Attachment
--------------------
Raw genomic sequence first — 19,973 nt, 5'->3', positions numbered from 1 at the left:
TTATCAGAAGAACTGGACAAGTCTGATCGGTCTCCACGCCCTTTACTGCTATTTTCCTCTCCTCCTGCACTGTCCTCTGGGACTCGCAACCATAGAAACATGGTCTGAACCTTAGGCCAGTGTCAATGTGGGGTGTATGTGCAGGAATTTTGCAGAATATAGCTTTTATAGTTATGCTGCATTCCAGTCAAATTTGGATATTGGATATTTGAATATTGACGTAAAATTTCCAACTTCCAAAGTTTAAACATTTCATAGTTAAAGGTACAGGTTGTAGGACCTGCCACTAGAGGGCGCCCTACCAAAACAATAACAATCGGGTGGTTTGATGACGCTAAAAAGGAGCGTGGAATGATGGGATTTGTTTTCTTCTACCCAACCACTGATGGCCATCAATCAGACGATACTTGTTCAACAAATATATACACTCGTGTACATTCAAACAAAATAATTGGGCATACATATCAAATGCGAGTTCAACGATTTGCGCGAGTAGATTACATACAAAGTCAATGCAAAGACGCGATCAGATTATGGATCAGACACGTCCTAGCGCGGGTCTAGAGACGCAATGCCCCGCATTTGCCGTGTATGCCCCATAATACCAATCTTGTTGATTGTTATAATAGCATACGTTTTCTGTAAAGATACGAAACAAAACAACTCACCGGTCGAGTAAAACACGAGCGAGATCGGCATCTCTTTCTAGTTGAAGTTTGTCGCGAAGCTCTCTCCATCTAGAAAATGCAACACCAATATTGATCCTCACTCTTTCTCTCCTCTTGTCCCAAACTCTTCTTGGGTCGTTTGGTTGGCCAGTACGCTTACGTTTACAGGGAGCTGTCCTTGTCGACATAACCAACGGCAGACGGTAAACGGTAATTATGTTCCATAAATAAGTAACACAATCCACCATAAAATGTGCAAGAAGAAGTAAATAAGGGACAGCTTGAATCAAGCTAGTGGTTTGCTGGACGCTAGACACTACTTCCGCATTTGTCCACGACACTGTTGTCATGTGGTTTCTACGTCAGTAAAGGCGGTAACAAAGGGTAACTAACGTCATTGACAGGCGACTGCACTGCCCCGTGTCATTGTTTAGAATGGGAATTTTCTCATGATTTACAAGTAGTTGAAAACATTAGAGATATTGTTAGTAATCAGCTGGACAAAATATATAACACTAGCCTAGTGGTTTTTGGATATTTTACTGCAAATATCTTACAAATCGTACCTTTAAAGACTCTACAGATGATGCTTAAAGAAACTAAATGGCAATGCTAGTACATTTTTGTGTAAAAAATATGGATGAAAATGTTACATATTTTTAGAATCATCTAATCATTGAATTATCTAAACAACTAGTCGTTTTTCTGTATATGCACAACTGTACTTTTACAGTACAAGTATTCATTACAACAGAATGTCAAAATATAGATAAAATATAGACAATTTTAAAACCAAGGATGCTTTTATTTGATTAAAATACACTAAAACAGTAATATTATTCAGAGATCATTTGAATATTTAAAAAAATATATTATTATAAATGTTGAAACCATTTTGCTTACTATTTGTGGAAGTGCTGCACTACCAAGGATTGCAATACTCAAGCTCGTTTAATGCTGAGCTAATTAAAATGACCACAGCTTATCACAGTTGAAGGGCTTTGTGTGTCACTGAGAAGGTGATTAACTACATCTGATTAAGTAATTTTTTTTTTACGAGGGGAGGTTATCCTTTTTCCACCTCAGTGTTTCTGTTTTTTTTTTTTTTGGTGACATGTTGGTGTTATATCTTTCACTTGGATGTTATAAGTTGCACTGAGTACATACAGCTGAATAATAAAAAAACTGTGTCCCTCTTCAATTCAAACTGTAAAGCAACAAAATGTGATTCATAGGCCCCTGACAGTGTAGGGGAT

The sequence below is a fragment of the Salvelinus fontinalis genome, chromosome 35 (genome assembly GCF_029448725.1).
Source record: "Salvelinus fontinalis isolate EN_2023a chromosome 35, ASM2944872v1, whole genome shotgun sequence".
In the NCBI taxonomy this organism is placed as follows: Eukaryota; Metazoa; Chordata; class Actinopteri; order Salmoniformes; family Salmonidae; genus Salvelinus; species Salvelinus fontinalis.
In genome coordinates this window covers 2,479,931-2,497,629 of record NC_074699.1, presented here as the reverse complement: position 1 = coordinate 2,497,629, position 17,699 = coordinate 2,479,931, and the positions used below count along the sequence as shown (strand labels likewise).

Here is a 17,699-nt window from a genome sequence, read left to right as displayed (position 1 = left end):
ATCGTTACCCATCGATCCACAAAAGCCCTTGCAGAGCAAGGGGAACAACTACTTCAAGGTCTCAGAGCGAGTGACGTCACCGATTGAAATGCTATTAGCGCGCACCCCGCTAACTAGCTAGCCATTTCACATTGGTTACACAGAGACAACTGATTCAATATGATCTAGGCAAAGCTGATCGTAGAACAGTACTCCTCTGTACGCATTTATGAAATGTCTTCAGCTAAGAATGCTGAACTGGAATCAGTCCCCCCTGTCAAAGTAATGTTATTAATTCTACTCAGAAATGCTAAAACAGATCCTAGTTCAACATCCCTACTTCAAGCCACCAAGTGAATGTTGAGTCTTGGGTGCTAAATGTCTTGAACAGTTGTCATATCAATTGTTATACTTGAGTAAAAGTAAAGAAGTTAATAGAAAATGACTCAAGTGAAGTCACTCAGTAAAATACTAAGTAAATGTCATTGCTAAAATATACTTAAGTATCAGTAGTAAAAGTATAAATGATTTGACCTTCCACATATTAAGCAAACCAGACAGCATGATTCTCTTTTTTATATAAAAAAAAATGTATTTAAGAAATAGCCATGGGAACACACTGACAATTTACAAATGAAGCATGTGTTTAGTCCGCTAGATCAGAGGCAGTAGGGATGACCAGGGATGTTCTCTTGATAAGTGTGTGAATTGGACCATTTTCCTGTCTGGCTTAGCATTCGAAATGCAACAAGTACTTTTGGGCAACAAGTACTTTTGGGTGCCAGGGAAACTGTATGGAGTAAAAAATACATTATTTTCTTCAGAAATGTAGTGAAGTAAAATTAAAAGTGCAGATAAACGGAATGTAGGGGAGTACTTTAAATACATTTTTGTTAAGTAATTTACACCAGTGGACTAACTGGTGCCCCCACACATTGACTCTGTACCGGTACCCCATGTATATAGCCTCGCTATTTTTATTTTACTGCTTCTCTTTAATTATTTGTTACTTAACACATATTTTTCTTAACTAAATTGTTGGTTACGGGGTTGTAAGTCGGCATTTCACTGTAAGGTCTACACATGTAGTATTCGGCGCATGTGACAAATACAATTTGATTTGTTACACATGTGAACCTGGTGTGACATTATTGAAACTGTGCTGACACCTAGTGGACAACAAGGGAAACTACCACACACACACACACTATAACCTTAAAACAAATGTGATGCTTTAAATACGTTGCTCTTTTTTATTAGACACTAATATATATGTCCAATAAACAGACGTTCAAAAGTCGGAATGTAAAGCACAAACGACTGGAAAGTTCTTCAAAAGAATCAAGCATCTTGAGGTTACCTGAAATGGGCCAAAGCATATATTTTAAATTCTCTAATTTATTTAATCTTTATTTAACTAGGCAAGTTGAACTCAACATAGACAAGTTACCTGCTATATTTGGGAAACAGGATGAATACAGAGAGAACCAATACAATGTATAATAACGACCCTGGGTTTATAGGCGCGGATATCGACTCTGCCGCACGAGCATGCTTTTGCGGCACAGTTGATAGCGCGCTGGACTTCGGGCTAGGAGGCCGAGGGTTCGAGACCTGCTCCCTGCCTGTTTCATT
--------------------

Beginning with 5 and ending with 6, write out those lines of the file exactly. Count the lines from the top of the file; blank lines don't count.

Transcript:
In the NCBI taxonomy this organism is placed as follows: Eukaryota; Metazoa; Chordata; class Actinopteri; order Salmoniformes; family Salmonidae; genus Salvelinus; species Salvelinus fontinalis.
In genome coordinates this window covers 2,479,931-2,497,629 of record NC_074699.1, presented here as the reverse complement: position 1 = coordinate 2,497,629, position 17,699 = coordinate 2,479,931, and the positions used below count along the sequence as shown (strand labels likewise).